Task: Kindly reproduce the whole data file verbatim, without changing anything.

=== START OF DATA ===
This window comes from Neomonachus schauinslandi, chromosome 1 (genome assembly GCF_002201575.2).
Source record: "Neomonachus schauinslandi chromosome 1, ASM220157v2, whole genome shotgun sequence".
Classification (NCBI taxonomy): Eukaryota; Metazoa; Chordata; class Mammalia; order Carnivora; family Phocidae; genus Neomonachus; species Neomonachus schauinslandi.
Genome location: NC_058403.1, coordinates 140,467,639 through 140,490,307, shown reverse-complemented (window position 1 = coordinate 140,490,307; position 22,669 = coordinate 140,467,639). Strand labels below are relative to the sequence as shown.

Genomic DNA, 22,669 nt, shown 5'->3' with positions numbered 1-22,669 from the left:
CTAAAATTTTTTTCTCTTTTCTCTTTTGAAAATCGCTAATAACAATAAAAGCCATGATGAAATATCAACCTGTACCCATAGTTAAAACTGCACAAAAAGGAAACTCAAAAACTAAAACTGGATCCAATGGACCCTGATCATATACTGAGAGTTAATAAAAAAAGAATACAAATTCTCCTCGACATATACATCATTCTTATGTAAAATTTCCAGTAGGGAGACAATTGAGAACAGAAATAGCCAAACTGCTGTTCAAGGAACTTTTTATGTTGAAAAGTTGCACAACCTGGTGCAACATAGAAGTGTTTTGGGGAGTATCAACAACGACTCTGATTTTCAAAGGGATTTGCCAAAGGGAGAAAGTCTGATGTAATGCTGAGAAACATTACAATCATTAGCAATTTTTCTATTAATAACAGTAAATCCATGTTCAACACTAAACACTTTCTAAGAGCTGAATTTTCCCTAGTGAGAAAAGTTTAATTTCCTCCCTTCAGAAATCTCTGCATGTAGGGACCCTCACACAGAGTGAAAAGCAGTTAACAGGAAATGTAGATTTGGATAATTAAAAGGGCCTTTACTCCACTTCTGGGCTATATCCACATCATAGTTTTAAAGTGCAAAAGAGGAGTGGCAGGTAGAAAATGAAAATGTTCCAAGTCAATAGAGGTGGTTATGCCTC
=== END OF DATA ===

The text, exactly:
This window comes from Neomonachus schauinslandi, chromosome 1 (genome assembly GCF_002201575.2).
Source record: "Neomonachus schauinslandi chromosome 1, ASM220157v2, whole genome shotgun sequence".
Classification (NCBI taxonomy): Eukaryota; Metazoa; Chordata; class Mammalia; order Carnivora; family Phocidae; genus Neomonachus; species Neomonachus schauinslandi.
Genome location: NC_058403.1, coordinates 140,467,639 through 140,490,307, shown reverse-complemented (window position 1 = coordinate 140,490,307; position 22,669 = coordinate 140,467,639). Strand labels below are relative to the sequence as shown.

Genomic DNA, 22,669 nt, shown 5'->3' with positions numbered 1-22,669 from the left:
CTAAAATTTTTTTCTCTTTTCTCTTTTGAAAATCGCTAATAACAATAAAAGCCATGATGAAATATCAACCTGTACCCATAGTTAAAACTGCACAAAAAGGAAACTCAAAAACTAAAACTGGATCCAATGGACCCTGATCATATACTGAGAGTTAATAAAAAAAGAATACAAATTCTCCTCGACATATACATCATTCTTATGTAAAATTTCCAGTAGGGAGACAATTGAGAACAGAAATAGCCAAACTGCTGTTCAAGGAACTTTTTATGTTGAAAAGTTGCACAACCTGGTGCAACATAGAAGTGTTTTGGGGAGTATCAACAACGACTCTGATTTTCAAAGGGATTTGCCAAAGGGAGAAAGTCTGATGTAATGCTGAGAAACATTACAATCATTAGCAATTTTTCTATTAATAACAGTAAATCCATGTTCAACACTAAACACTTTCTAAGAGCTGAATTTTCCCTAGTGAGAAAAGTTTAATTTCCTCCCTTCAGAAATCTCTGCATGTAGGGACCCTCACACAGAGTGAAAAGCAGTTAACAGGAAATGTAGATTTGGATAATTAAAAGGGCCTTTACTCCACTTCTGGGCTATATCCACATCATAGTTTTAAAGTGCAAAAGAGGAGTGGCAGGTAGAAAATGAAAATGTTCCAAGTCAATAGAGGTGGTTATGCCTC